Bursitis is the inflammation of a bursa. Retrocalcaneal bursitis is in inflammation of the bursa located between the calcaneus and the anterior surface of the Achilles tendon.There are two bursae
located just superior to the insertion of the Achilles (calcaneal) tendon. Anterior or deep to the tendon is the retrocalcaneal (subtendinous) bursa, which is located between the Achilles tendon and
the calcaneus. Posterior or superficial to the Achilles tendon is the subcutaneous calcaneal bursa, also called the Achilles bursa. This bursa is located between the skin and posterior aspect of the
distal Achilles tendon.Inflammation of either or both of these bursa can cause pain at the posterior heel and ankle region. It is also known as Achille tendon bursitis. It can often be mistaken for
Achilles tendonitis or can also occur in conjunction with Achilles tendonitis.
Inflammation of the bursa causes synovial cells to multiply and thereby increases collagen formation and fluid production. A more permeable capillary membrane allows entrance of high protein fluid.
The bursal lining may be replaced by granulation tissue followed by fibrous tissue. The bursa becomes filled with fluid, which is often rich in fibrin, and the fluid can become hemorrhagic. One study
suggests that this process may be mediated by cytokines, metalloproteases, and cyclooxygenases.
Pain when activating the Achilles tendon (running and jumping) and when applying pressure at the point of attachment of the tendon on the heel bone. Contrary to the tenderness occurring with
inflammation of the Achilles tendon, the tenderness is localised to the point of attachment to the heel bone.
Your doctor will take a history to find out if you have the symptoms of retrocalcaneal bursitis. By examining your ankle, he or she can generally tell the location of the pain. The physician will
look for tenderness and redness in the back of the heel. The pain may be worse when the doctor bends the ankle upward (dorsiflex), as this may tighten the achilles tendon over the inflamed bursa.
Alternatively, the pain may be worse with toe rise, as this puts stress on the attachment of the achilles tendon to the heel bone. Imaging studies such as X-ray and MRI are not usually necessary at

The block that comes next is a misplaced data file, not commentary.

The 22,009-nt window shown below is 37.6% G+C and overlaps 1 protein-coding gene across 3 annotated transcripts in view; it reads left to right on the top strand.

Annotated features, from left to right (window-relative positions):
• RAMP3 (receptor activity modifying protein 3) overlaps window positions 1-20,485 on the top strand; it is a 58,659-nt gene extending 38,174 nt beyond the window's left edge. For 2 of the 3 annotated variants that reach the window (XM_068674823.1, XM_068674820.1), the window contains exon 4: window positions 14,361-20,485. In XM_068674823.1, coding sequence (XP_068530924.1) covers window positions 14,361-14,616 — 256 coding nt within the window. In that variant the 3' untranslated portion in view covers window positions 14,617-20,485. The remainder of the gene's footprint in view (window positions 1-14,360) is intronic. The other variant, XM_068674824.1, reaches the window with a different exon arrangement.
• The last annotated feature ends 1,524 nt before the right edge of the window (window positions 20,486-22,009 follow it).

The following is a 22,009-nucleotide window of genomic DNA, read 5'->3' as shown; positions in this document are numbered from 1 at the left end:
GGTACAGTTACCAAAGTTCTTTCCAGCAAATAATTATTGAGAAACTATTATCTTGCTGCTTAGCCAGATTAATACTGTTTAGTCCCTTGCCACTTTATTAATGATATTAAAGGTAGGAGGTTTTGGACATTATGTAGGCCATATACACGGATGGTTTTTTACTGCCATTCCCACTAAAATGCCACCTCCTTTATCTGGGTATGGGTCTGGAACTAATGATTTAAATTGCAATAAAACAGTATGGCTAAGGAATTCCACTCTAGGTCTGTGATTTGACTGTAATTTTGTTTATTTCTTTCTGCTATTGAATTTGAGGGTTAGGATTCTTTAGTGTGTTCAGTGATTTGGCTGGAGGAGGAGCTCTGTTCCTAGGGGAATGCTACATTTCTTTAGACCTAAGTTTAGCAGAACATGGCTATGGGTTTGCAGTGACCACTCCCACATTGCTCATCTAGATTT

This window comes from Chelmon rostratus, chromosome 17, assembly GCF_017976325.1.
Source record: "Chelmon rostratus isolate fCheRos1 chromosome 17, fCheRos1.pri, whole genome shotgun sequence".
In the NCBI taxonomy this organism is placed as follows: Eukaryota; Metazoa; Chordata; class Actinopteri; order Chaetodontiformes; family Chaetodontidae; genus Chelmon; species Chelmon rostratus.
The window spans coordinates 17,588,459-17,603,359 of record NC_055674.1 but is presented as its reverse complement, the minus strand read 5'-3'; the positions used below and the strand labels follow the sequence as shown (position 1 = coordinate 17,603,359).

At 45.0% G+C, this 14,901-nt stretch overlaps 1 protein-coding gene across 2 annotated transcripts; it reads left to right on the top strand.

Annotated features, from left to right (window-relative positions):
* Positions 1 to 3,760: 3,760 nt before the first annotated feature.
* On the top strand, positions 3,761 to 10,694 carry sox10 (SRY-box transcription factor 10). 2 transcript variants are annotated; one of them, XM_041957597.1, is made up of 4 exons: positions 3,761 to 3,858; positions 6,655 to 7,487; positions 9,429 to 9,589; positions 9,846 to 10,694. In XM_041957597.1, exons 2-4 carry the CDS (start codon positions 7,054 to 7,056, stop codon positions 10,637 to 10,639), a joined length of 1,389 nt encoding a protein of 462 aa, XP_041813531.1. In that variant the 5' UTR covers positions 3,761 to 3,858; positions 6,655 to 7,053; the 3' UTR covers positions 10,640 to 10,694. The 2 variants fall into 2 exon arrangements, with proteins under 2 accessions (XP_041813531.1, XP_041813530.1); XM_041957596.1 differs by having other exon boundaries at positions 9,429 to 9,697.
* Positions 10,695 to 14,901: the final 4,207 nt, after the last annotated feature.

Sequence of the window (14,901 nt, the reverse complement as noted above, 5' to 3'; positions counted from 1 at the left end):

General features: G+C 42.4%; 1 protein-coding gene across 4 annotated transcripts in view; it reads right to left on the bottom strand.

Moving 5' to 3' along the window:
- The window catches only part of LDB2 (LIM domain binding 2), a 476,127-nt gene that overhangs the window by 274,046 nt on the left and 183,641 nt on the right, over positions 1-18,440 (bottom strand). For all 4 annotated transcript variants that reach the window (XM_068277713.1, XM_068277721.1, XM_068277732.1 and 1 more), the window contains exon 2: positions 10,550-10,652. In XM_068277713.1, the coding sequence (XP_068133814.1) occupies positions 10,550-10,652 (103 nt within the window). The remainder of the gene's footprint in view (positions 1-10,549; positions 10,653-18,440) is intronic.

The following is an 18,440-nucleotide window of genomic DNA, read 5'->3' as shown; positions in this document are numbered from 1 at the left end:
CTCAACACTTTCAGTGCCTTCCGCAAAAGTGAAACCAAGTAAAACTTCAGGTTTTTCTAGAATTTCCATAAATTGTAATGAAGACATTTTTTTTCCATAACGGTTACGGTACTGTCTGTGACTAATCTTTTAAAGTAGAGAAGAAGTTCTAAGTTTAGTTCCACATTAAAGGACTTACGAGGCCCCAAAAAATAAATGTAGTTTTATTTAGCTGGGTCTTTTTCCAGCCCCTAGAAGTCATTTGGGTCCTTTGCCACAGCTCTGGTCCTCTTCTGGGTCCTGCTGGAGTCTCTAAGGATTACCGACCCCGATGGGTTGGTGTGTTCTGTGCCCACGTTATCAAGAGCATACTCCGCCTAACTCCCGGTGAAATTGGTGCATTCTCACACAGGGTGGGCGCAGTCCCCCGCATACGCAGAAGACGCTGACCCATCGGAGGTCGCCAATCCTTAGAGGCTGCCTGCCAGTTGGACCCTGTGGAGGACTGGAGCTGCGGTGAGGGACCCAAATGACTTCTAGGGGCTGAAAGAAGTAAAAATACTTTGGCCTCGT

first. If initial treatment fails to improve the symptoms, these studies may be obtained. MRI may show inflammation.
Non Surgical Treatment
Despite appropriate physiotherapy management, some patients with retrocalcaneal bursitis do not improve adequately. When this occurs the treating physiotherapist or doctor can advise on the best
course of management. This may include further investigations such as an ultrasound, X-Ray, MRI or CT scan, pharmaceutical intervention, corticosteroid and anaesthetic injection into the
retrocalcaneal bursa, draining of the bursa, or review by a specialist or podiatrist who can advise on any treatment that may be appropriate to improve the condition.
Surgery is rarely done strictly for treatment of a bursitis. If any underlying cause is the reason, this may be addressed surgically. During surgery for other conditions, a bursa may be seen and
It isn't always possible to avoid the sudden blow, bump, or fall that may produce bursitis. But you can protect your body with measures similar to those that protect you from other kinds of overuse
injuries, such as tendinitis. Keep yourself in good shape. Strengthening and flexibility exercises tone muscles that support joints and help increase joint mobility. Don?t push yourself too hard (or
too long). If you?re engaged in physical labor, pace yourself and take frequent breaks. If you?re beginning a new exercise program or a new sport, work up gradually to higher levels of fitness. And
anytime you?re in pain, stop. Work on technique. Make sure your technique is correct if you play tennis, golf, or any sport that may strain your shoulder. Watch out for ?elbow-itis.? If you
habitually lean on your elbow at your work desk, this may be a sign that your chair is uncomfortable or the wrong height. Try to arrange your work space so that you don?t have to lean on your elbow
to read, write, or view your computer screen. Take knee precautions. If you have a task that calls for lots of kneeling (for example, refinishing or waxing a floor), cushion your knees, change
position frequently, and take breaks. Wear the right shoes. High-heeled or ill-fitting shoes cause bunions, and tight shoes can also cause bursitis in the heel. Problems in the feet can also affect
the hips. In particular, the tendons and bursae in the hips can be put under excessive strain by worn-down heels. Buy shoes that fit and keep them in good repair. Never wear a shoe that?s too short
or narrow. Women should save their high heels for special occasions only. Avoid staying in only one position for too long. Get up and walk around for a while or change positions frequently.